The city of Winter Park will present its inaugural Veterans Day Celebration on Friday, Nov. 11, at 11 a.m. For more information about the event, visit www.cityofwinterpark.org. All local veterans are encouraged to attend and be recognized for their service.
The city of Winter Park will present its inaugural Veterans Day Celebration on Friday, Nov. 11, at 11 a.m. to honor all local veterans.
The event will be outside at the new Winter Park Community Center Ruby Ball Amphitheatre at 721 W. New England Ave. and will have organizations there that offer information and services for veteran needs. There will also be speakers, musical tributes and, most importantly, the recognition of local veterans.
Winter Park Mayor Ken Bradley said he is excited and honored to recognize the people who have protected and served our country.
“It’s certainly because of our veterans that we enjoy the quality of life and freedom that we do,” he said. “Each one of us has not forgotten their service.”
Some Winter Park veterans reflected on their military service:
Birke Bryant — Army
Birke Bryant retired as a first sergeant in the Army after 30 years of service. A Winter Park native, he enlisted right after graduating from Hungerford High School in 1959. He served tours in Germany, Korea and Vietnam.
Bryant was often the only black man in his unit, and almost always the only black man in fire direction, his job when he first enlisted.
“They looked at me as being an outsider,” said Bryant, who serves as chairman of deacons of Mt. Moriah Baptist Church Winter Park.
But once he proved himself, the other soldiers were more accepting. He continued to advance in the military, and at one point was in charge of 600 men.
He also faced danger frequently and was in combat in Vietnam. He told one story of being confronted with mortar bombs from the enemy. His job was to take data and turn it into firing data to tell the weapons where to fire. In a matter of minutes the whole unit that was communicating data to him was wounded. It was a scary night.
“I think my hair stood on end,” he said. “You just have a fear come over you, but you don’t stop what you’re doing.”
Those days taught him a lot about life.
“It was an experience; one you never forget,” Bryant said.
Stephen Seay — Army
Army Brig. Gen. Stephen Seay, who will be speaking at Winter Park’s event, spent his 34-year career all over the world, including being stationed in Germany, South America and Central America and the Balkans as well as being deployed to Iraq for 13 months. He graduated from the University of New Hampshire, where he was a part of the ROTC program and got his officer training.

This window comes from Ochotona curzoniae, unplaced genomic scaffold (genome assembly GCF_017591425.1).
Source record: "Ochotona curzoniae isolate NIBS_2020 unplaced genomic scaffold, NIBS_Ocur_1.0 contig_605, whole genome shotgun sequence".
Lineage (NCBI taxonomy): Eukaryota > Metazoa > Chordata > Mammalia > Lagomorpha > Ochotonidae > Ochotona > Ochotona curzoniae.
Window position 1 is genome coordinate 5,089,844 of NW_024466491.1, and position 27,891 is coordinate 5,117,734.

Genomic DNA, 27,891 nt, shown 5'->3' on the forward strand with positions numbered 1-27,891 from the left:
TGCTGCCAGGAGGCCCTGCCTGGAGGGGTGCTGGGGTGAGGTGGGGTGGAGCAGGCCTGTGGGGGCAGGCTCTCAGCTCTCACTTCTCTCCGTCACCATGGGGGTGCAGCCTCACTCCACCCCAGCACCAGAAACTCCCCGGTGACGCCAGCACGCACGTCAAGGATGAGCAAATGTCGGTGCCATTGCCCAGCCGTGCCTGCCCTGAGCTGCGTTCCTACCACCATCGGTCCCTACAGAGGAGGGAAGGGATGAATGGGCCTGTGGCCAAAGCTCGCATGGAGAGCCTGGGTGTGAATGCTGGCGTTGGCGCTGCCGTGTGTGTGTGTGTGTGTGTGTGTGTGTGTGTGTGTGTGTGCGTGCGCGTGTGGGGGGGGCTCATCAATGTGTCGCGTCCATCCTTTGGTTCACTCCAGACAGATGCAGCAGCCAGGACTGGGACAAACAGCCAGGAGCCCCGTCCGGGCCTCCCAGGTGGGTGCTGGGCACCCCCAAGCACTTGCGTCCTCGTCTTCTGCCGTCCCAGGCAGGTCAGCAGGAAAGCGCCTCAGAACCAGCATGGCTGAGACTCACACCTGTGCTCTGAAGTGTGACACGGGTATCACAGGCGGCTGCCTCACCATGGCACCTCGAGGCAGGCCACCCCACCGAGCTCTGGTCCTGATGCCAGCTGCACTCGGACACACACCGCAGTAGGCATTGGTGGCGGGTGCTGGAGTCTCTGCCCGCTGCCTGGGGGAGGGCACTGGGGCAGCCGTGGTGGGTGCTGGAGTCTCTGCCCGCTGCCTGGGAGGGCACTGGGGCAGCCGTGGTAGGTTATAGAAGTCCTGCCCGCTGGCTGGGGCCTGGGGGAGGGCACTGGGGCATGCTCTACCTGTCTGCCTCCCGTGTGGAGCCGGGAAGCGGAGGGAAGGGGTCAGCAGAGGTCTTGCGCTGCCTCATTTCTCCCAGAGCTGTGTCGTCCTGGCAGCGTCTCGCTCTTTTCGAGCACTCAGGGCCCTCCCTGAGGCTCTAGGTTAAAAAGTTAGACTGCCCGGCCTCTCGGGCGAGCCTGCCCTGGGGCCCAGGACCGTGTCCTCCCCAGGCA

Seay said what drew him to a career in the military was the opportunity to work in technology, where he got to work with rockets and missiles. But in the end, what he really learned in the military was to be a great friend and leader.
“The hook was the technology, but what kept me were the people,” he said.
As a leader and teacher, Seay was able to encourage other soldiers to develop their personal talents. Some of his best memories while serving were running into soldiers he had mentored who had achieved their goals — either in the military or out.
“You’re invested in their future,” he said.
Jesse Fitzgerald — Air Force
Jesse Fitzgerald, chairman of trustees of Ward Chapel AME Church in Winter Park, joined the Air Force straight out of high school in 1953 and served until 1961. There weren’t any jobs, and he didn’t choose college, so he thought the military would be a good opportunity to get some life experience and education. Like the other soldiers, he learned how to be a leader and took away special bonds with the men he served with.
“I have lifelong friendships with fellows that I was stationed with,” he said. “It’s almost like one big family.”
Fitzgerald didn’t see combat as a mechanic, but some of his most memorable, and frightening, times were when he was stationed in Alaska. Aside from the bears and other wild animals, there were the freezing temperatures — one time the power went out for days — and a wild storm he got caught in while on the coast on a flatbed ship. “Terrifying” huge waves splashed onto the ship, and he didn’t know if it would sink or not.
Alaska was also the U.S.’s first defense to the north, which was also a stressful concept, he said. And because he served during the Vietnam War, it was a time of unknowns.
“You never know what could happen,” Fitzgerald said.
Douglas Metcalf — Air Force
Air Force Maj. Gen. Douglas Metcalf, a former Winter Park city commissioner, served for 36 years before retiring in 2005. His father and brother served in the Army, and said he grew up in a time when most men served. Metcalf wasn’t drafted but enlisted himself, and before becoming a major general in charge of logistics, his first job was in Vietnam as an aircraft maintenance officer.
Metcalf said that being in the military served as the foundation for the rest of his life and taught him how to be a leader and a responsible person early on while surrounded by people, who became friends, with the same strong beliefs in being a leader and defender of the United States.
What he hopes the Veterans Day event will do most is honor those who are serving now.
“They are trying to bring the rest of the world the same peace and freedom we have,” he said.